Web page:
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eBook Bringing Up Oscar: The Story of the Men and Women Who Founded the Academy ePub

eBook Bringing Up Oscar: The Story of the Men and Women Who Founded the Academy ePub

by Debra Ann Pawlak

  • ISBN: 1605981370
  • Category: Movies
  • Subcategory: Entertainment
  • Author: Debra Ann Pawlak
  • Language: English
  • Publisher: Pegasus Books; First Edition edition (January 15, 2011)
  • Pages: 336
  • ePub book: 1787 kb
  • Fb2 book: 1698 kb
  • Other: azw docx lrf lit
  • Rating: 4.9
  • Votes: 964

Description

Includes bibliographical references (p. 349-360).

Includes bibliographical references (p. Presents the story of the thirty-six motion picture pioneers, including Cecil B. DeMille and Mary Pickford, who joined together to found the Academy of Motion Picture Arts and Sciences and organized the annual Academy Awards.

Pawlak traces the lives of the 36 key figures in the cinema community who launched the Academy of Motion Picture Arts and Sciences in 1927, the same year talkies arrived with The Jazz Singer. By skillfully weaving such highlights of Hollywood history throughout this Tinseltown tapestry, Pawlak succeeds in recreating that colorful era when flickers turned into features and silents converted to sound.

Who Founded the Academy. The Academy is the League of Nations of the Motion Picture Industry. It is our open forum where all branches can meet and discuss constructive solutions to problems with which each is confronted

Who Founded the Academy. It is our open forum where all branches can meet and discuss constructive solutions to problems with which each is confronted. In the past, we have never been able to get together on a common ground and in making this possible the Academy has conferred a great service.

Bringing Up Oscar book. Very detailed history of Hollywood from the perspective of the men and women who made it happen. Great bios as well as when and where's. Repeated stories detracted a bit from the flow, but still enjoy the in depth history. Jun 24, 2015 Russell Sanders rated it it was ok.

Pawlak tells us where they all came from and where they all wound up and even how they died.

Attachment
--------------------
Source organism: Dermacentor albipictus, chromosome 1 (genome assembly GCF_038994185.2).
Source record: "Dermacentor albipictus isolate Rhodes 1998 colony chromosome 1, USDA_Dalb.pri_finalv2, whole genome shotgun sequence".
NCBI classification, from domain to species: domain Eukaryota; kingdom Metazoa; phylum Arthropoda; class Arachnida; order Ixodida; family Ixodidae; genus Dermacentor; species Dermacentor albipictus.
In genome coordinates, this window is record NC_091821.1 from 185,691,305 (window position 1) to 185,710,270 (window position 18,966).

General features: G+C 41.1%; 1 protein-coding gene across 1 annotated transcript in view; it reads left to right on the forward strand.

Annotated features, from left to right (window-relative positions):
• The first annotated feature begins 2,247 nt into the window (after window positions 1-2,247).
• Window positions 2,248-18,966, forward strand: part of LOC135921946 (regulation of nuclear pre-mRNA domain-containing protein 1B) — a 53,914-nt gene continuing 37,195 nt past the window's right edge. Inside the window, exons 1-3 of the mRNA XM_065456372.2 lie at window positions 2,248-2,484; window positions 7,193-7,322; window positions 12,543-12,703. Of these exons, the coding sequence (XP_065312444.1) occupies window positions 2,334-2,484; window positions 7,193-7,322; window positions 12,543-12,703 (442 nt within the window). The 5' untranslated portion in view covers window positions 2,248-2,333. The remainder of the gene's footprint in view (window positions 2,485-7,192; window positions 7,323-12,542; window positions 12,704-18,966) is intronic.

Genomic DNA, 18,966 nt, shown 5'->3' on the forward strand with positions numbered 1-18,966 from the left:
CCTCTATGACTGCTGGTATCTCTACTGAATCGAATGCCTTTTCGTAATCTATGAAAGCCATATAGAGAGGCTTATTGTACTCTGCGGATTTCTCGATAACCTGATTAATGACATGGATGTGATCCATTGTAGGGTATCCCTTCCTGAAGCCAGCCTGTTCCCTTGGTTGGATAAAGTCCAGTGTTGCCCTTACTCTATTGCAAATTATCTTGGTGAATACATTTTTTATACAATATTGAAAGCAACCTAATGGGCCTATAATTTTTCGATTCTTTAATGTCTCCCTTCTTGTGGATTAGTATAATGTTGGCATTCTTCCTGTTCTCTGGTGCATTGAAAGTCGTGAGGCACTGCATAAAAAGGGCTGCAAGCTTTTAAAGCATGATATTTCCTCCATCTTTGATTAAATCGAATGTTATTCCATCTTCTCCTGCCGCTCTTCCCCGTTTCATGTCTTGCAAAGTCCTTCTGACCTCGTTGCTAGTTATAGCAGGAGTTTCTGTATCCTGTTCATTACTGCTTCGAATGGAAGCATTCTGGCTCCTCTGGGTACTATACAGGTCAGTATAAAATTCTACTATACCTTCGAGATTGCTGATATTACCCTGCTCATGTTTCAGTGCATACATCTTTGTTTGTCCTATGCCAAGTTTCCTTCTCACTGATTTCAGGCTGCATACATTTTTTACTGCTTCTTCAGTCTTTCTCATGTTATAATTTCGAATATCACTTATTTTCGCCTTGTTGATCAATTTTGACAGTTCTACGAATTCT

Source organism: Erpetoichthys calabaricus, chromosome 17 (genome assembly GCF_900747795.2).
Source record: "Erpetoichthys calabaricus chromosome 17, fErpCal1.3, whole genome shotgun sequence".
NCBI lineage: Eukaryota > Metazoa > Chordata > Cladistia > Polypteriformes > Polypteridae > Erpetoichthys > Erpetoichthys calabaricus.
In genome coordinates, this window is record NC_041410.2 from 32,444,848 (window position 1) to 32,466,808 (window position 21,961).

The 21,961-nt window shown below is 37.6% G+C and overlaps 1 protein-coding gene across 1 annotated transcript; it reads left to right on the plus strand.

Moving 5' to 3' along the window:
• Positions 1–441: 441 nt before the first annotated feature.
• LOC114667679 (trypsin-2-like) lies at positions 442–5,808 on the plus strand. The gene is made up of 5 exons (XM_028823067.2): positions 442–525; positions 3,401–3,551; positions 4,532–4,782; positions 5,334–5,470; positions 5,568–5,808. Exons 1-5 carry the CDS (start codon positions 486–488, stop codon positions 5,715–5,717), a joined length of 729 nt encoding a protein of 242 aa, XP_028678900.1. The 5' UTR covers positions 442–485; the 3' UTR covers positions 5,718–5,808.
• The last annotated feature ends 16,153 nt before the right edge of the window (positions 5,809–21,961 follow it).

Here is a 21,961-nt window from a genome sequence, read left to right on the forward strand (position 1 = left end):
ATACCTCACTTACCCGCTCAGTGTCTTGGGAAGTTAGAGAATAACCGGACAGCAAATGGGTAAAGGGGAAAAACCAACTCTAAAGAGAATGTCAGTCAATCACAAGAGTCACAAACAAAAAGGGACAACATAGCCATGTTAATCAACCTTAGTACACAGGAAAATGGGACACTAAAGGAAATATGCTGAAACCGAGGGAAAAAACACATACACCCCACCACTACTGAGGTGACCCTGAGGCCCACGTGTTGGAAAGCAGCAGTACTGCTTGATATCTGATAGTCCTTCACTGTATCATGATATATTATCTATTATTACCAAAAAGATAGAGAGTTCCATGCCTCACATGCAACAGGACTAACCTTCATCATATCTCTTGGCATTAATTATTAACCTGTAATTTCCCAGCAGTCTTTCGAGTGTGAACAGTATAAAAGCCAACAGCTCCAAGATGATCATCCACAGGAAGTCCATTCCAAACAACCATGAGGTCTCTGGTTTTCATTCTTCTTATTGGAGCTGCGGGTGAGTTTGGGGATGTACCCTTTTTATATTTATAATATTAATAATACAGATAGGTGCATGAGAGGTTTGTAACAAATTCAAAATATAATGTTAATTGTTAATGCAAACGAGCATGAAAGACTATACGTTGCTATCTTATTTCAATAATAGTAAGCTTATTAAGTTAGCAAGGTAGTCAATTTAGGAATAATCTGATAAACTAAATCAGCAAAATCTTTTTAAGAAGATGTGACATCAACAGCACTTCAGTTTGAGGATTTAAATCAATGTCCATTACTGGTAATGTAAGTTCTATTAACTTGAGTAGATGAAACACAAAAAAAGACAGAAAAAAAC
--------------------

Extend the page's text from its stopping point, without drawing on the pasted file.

Full recovery of all data can take up to 2 weeks! So we came to the decision at this time to double the download limits for all users until the problem is completely resolved. Thanks for your understanding! Progress: 9. 5% restored. Главная Bringing Up Oscar: The Story of the Men and Women Who Founded the Academy. Bringing Up Oscar: The Story of the Men and Women Who Founded the Academy.

In her book "Bringing Up Oscar, the Men and Women who Founded the Academy" Pawlak writes about Hollywood in the early days was a dusty small town with the only attractions being crops and livestock where pepper trees lined the streets

In her book "Bringing Up Oscar, the Men and Women who Founded the Academy" Pawlak writes about Hollywood in the early days was a dusty small town with the only attractions being crops and livestock where pepper trees lined the streets. At the time the main street of Hollywood was Prospect Avenue and it had some Victorian-type homes that wealthy people had built so they could spend the winters in the mild climate of California. It would later be named Hollywood Blvd.

The untold story of the innovative pioneers who helped make movies the preeminent art form of the twentieth .

The untold story of the innovative pioneers who helped make movies the preeminent art form of the twentieth century  . Who were these movers and shakers who would change movies forever? And what about Oscar, their famous son? He is fast approaching his hundredth birthday and is still the undisputed king of Hollywood.